Walking on Air: A Novel

Front Cover
Harper Collins, Mar 17, 2009 - Fiction - 272 pages
1 Review

William Addams is dying. Controlling, mercurial, and estranged from his family, he is consumed by the fear that he'll be abandoned by Henry and Susan, his closest friends, the only people on whom he can rely.

What he wants is for their faithfulness to last until they take him home to his beloved house to die. But as William's condition worsens, it becomes apparent that his expectations of devotion and loyalty involve not simply a loving commitment but the virtual handing over of his friends' vitality and independence; indeed, William covets their very lives.

Filled with penetrating insights and dazzling beauty, Walking on Air explores the shadowy, often disturbing parameters of devotion, demonstrating its inevitable limits as well as its astounding powers of transformation.

 

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WALKING ON AIR

User Review  - Jane Doe - Kirkus

Once again, Jones (Force of Gravity, 1991) clamps an iron grip on themes of obsession, death, and delusionbut renders the increments of human despair more successfully by charting the course of decay ... Read full review

LibraryThing Review

User Review  - porchsitter55 - LibraryThing

This was one of the most depressing books I've ever read, coming in only second to "The Diary of Anne Frank". It's about a terminally ill man and how a couple of his closest friends come to terms with ... Read full review

Contents

Section 1
3
Section 2
13
Section 3
30
Section 4
38
Section 5
46
Section 6
53
Section 7
68
Section 8
78
Section 14
137
Section 15
145
Section 16
158
Section 17
166
Section 18
177
Section 19
198
Section 20
212
Section 21
225

Section 9
88
Section 10
103
Section 11
106
Section 12
123
Section 13
127
Section 22
230
Section 23
239
Section 24
245
Section 25
246
Copyright

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Page 102 - Grief too will make us idealists. In the death of my son, now more than two years ago, I seem to have lost a beautiful estate, — no more. I cannot get it nearer to me.
Page 102 - There are moods in which we court suffering, in the hope that here at least we shall find reality, sharp peaks and edges of truth. But it turns out to be scene-painting and counterfeit. The only thing grief has taught me is to know how shallow it is. That, like all the rest, plays about the surface, and never introduces me into the reality, for contact with which we would even pay the costly price of sons and lovers.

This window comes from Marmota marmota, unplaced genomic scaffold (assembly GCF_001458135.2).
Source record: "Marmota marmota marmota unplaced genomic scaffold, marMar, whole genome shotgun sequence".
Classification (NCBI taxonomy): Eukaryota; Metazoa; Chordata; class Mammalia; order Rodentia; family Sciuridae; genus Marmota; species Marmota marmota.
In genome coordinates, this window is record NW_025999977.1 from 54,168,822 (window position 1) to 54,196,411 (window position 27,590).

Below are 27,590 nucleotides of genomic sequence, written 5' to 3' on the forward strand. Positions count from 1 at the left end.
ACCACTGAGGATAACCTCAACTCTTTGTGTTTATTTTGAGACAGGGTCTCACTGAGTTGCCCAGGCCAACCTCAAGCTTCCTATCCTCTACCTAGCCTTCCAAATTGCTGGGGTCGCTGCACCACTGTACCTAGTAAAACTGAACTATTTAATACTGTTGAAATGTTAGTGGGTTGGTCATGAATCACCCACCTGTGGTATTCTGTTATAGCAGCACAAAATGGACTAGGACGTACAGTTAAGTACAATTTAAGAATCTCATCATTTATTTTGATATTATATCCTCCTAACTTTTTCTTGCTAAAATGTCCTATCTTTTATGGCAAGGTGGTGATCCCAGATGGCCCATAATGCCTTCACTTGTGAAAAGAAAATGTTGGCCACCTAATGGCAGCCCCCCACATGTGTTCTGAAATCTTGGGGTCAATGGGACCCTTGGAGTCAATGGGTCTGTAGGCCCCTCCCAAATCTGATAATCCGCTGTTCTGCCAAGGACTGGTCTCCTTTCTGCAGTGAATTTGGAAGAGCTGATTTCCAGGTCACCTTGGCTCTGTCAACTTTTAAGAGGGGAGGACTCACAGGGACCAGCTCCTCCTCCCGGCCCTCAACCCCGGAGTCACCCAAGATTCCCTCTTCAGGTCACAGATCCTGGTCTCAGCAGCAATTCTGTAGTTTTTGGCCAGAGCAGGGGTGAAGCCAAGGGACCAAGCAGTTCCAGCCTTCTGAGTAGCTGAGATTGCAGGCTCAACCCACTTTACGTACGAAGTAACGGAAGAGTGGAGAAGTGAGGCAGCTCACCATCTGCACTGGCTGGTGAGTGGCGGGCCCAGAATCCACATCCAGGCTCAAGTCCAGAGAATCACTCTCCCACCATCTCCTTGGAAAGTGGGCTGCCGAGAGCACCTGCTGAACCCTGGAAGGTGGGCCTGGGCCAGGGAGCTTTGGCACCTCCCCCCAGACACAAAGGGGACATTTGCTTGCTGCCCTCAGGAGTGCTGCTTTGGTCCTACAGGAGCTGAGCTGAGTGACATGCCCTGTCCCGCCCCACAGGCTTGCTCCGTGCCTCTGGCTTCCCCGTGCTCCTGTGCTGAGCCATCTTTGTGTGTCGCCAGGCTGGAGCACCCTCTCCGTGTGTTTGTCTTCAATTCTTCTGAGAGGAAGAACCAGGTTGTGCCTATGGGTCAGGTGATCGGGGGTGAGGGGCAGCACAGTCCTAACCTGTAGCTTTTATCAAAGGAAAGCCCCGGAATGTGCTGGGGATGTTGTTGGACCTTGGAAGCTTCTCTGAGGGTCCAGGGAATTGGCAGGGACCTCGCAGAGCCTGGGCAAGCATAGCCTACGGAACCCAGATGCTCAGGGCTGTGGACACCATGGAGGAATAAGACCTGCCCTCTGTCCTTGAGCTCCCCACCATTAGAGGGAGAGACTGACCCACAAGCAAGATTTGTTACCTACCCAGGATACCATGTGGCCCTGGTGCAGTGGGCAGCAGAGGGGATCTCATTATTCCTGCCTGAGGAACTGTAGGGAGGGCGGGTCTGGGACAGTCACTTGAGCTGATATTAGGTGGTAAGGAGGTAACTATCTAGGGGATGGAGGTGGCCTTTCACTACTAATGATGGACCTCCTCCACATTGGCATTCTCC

Page 102 - I seem to have lost a beautiful estate, no more. I cannot get it nearer to me. If to-morrow I should be informed of the bankruptcy of my principal debtors, the loss of my property would be a great inconvenience to me, perhaps for many years, but it would leave me as it found me, neither better nor worse. So it is with this calamity ; it does not touch me ; something which I fancied was a part of me, which could not be torn away without tearing me, nor enlarged without enriching me, fallsoff from...
Page 2 - I have never been anywhere but sick. In a sense sickness is a place, more instructive than a long trip to Europe, and it's always a place where there's no company, where nobody can follow.
Page 102 - ... years ago, I seem to have lost a beautiful estate,—no more. I cannot get it nearer to me. If to-morrow I should be informed of the bankruptcy of my principal debtors, the loss of my property would be a great inconvenience to me, perhaps, for many years; but it would leave me as it found me,—neither better nor worse. So it is with this calamity: it does not touch me: some thing which I fancied was a part of me, which could not be torn away without tearing me, nor enlarged without enriching...
Page 102 - I grieve that grief can teach me nothing, nor carry me one step into real nature. The Indian who was laid under a curse, that the wind should not blow on him, nor water flow to him, nor fire burn him, is a type of us all. The dearest events are summer rain, and we the Para coats that shed every drop.
Page 176 - Left in that pestilential place, and utterly without the power to hope for comfort, I could neither sit nor lie down : there was no room. I was placed as it were in a hole in the wall; and those walls, terrible to look on of themselves, hemmed me in on every side. I could not breathe. There was no light, but all was thick darkness. I do not understand how it is ; though there was no light, yet everything that can give pain by being seen was visible.
Page 176 - ... hell. I understood that it was our Lord's will I should see the place which the devils kept in readiness for me, and which I had deserved by my sins. It was but a moment, but it seems to me impossible I should ever forget it even if I were to live many years. 2. The entrance seemed to be by a long narrow pass, like a furnace, very low, dark, and close. The ground seemed to be saturated with water, mere mud, exceedingly foul, sending forth pestilential odours, and covered with loathsome vermin....
Page 60 - Sometimes when he was alone, he grew tearful with gratitude for the community he shared with the other patients, but often when he was there he felt entombed by their contagion, as if their every twitch and tremble made him vulnerable to another disease.

About the author (2009)

R.S. Jones wrote Force of Gravity and Walking on Air, and was a recipient of a Whiting Writers' Award. He was president of the New York chapter of the ACT UP AIDS Awareness Organization, and editor in chief and vice president of HarperCollins Publishers.

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